This year marks the 27th edition of the Malta Jazz Festival, happening between the 20th and the 22nd July – an annual event that has successfully become a traditional appointment in our cultural calendar.  This eagerly awaited event will see musical collaborations between local and foreign renowned artists.  Just a few days ahead of the festival we managed to borrow some minutes from Sandro Zerafa to get to know more about him, his role as artistic director, and the festival itself.

Sandro Zerafa, Jazz musician, guitar
Photo Credit: Oliver Degabriele

What excites you the most about a career as an artistic director?

As I often said, the Malta Jazz Festival sparked my interest in jazz at a time when I was completely oblivious to that genre of music. I became a professional musician because of this, so my relationship with this event runs deep.

What are your main roles/responsibilities as Artistic Director in the coming Malta Jazz Festival?

I tend to intervene in all levels of the festival – the logistics, the marketing, the technical side, the whole thing. My main roles though are to present an artistic vision and to implement it, and to present an event of high artistic quality. I also make it a point to create opportunities for the local jazz scene – free masterclasses, collaborations with international musicians, exchanges with international jazz schools/institutions…

What would you identify as the primary challenges of a position like this?

The main challenge is to find the right balance between the popular and erudite forms of jazz whilst remaining true to this art form. Jazz festivals nowadays tend to succumb to a watered down populist notion of what jazz actually is. Jazz today is not easy to define, as the boundaries between different styles tend to become very blurred. However, there are essential elements of jazz which need to be preserved. In fact, this music will live on as long as there is one foot in the past and another one in the future.

Describe your experience working with diverse populations and flexibility in working with a diverse group of volunteers and personalities.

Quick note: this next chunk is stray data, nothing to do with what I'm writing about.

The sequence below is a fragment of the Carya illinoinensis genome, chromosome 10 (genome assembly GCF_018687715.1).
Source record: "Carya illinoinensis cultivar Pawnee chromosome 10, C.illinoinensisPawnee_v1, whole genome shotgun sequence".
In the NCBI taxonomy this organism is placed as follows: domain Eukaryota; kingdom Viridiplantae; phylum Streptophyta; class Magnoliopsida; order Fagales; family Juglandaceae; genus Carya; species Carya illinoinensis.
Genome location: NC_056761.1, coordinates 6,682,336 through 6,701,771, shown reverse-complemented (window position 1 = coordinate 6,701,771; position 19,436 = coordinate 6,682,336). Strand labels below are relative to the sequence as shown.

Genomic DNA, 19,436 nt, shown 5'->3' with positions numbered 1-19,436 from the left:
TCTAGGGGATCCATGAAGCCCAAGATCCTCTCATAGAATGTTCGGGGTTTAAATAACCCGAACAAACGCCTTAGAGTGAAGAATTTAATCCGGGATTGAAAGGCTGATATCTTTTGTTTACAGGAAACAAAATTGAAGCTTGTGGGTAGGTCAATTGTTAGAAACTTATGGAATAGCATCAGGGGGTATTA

When it comes to organising, I am a bit of a control freak which sometimes can be annoying to the people working with me. Luckily enough at the Festival, I work with an excellent team, highly efficient and hard working. I think they do an excellent job.

How influenced are you by the current trends in the industry?

I am very passionate about jazz history and all the ramifications of this art form. I am quite on track with current trends, though as in most trends they are quite short-lived. Through the jazz festival lineup, I try to include a wide panorama of what represents the jazz scene today. However, I try not to get too overwhelmed by the so-called current trends. Trends are fine as long as the music is great; but adhering to a trend just because it is hip is not really my thing.

Everyone needs a time out. What creative work do you do in your own time?

I do mostly creative work as a musician and composer. Otherwise, I enjoy cooking, eating great food, drinking good wine, drinking huge amounts of coffee and staring at landscapes.

What sort of audiences are you expecting to attend the Malta Jazz Festival Attract?

All kinds of audiences. In recent years we have observed that the audience is growing and getting younger. We attract quite a lot of foreigners. The Malta Jazz Festival has generated a lot of enthusiasm about this art form amongst the younger generation, and the fact that there is a great generation of young dynamic jazz musicians in Malta makes it more encouraging for the local Jazz scene.

What should we expect from this year’s Jazz Festival?

Great music, an eclectic line-up and a celebration of the greatest art form of the past century.

What do you see in the future of Malta’s Jazz scene?

The young jazz scene is thriving, however, we lack a real club scene. Jazz music here is often relegated to the status of background music in wine bars/restaurants. This does not set the ideal scene for musicians to grow and improve. Insularity does not really help either. However, things are slowly improving. Several real jazz venues are scheduled to open in the coming months, and this will hopefully change the whole dynamic of the local scene.

Main Image Photo Credit: Elisa Von Brockdorrf 

© 2017 – VIDA Magazine – Clara Marie Campbell